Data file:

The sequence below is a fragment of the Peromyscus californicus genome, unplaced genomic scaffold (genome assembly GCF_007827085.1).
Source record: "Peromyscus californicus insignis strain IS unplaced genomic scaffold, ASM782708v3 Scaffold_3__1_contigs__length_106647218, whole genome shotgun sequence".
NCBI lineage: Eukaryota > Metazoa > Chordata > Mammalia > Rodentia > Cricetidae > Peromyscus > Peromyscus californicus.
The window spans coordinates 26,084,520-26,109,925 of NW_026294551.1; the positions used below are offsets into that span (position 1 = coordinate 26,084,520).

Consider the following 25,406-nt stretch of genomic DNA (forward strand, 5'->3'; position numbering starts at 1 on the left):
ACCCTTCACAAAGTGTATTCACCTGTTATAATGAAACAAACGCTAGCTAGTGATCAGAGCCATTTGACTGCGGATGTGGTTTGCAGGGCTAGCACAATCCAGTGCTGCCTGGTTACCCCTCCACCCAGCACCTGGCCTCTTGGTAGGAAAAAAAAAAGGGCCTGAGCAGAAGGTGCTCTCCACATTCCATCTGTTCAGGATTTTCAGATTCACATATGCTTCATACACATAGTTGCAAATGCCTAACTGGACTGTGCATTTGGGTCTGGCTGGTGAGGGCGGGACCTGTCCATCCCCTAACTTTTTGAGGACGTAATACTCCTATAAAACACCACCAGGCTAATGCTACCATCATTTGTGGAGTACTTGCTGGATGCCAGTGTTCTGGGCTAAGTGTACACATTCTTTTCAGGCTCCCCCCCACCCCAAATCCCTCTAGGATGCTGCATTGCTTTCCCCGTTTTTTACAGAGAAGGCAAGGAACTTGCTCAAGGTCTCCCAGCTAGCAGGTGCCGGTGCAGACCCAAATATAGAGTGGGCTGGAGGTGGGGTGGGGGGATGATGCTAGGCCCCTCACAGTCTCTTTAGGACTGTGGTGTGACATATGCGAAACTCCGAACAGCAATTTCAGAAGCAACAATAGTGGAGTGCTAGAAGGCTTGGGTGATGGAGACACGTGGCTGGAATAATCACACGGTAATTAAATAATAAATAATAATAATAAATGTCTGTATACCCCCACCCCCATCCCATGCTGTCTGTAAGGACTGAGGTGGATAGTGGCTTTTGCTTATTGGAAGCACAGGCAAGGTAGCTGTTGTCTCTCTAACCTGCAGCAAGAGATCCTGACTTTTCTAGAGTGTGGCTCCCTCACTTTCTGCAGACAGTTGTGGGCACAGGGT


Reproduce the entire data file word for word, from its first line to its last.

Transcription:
The sequence below is a fragment of the Peromyscus californicus genome, unplaced genomic scaffold (genome assembly GCF_007827085.1).
Source record: "Peromyscus californicus insignis strain IS unplaced genomic scaffold, ASM782708v3 Scaffold_3__1_contigs__length_106647218, whole genome shotgun sequence".
NCBI lineage: Eukaryota > Metazoa > Chordata > Mammalia > Rodentia > Cricetidae > Peromyscus > Peromyscus californicus.
The window spans coordinates 26,084,520-26,109,925 of NW_026294551.1; the positions used below are offsets into that span (position 1 = coordinate 26,084,520).

Consider the following 25,406-nt stretch of genomic DNA (forward strand, 5'->3'; position numbering starts at 1 on the left):
ACCCTTCACAAAGTGTATTCACCTGTTATAATGAAACAAACGCTAGCTAGTGATCAGAGCCATTTGACTGCGGATGTGGTTTGCAGGGCTAGCACAATCCAGTGCTGCCTGGTTACCCCTCCACCCAGCACCTGGCCTCTTGGTAGGAAAAAAAAAAGGGCCTGAGCAGAAGGTGCTCTCCACATTCCATCTGTTCAGGATTTTCAGATTCACATATGCTTCATACACATAGTTGCAAATGCCTAACTGGACTGTGCATTTGGGTCTGGCTGGTGAGGGCGGGACCTGTCCATCCCCTAACTTTTTGAGGACGTAATACTCCTATAAAACACCACCAGGCTAATGCTACCATCATTTGTGGAGTACTTGCTGGATGCCAGTGTTCTGGGCTAAGTGTACACATTCTTTTCAGGCTCCCCCCCACCCCAAATCCCTCTAGGATGCTGCATTGCTTTCCCCGTTTTTTACAGAGAAGGCAAGGAACTTGCTCAAGGTCTCCCAGCTAGCAGGTGCCGGTGCAGACCCAAATATAGAGTGGGCTGGAGGTGGGGTGGGGGGATGATGCTAGGCCCCTCACAGTCTCTTTAGGACTGTGGTGTGACATATGCGAAACTCCGAACAGCAATTTCAGAAGCAACAATAGTGGAGTGCTAGAAGGCTTGGGTGATGGAGACACGTGGCTGGAATAATCACACGGTAATTAAATAATAAATAATAATAATAAATGTCTGTATACCCCCACCCCCATCCCATGCTGTCTGTAAGGACTGAGGTGGATAGTGGCTTTTGCTTATTGGAAGCACAGGCAAGGTAGCTGTTGTCTCTCTAACCTGCAGCAAGAGATCCTGACTTTTCTAGAGTGTGGCTCCCTCACTTTCTGCAGACAGTTGTGGGCACAGGGT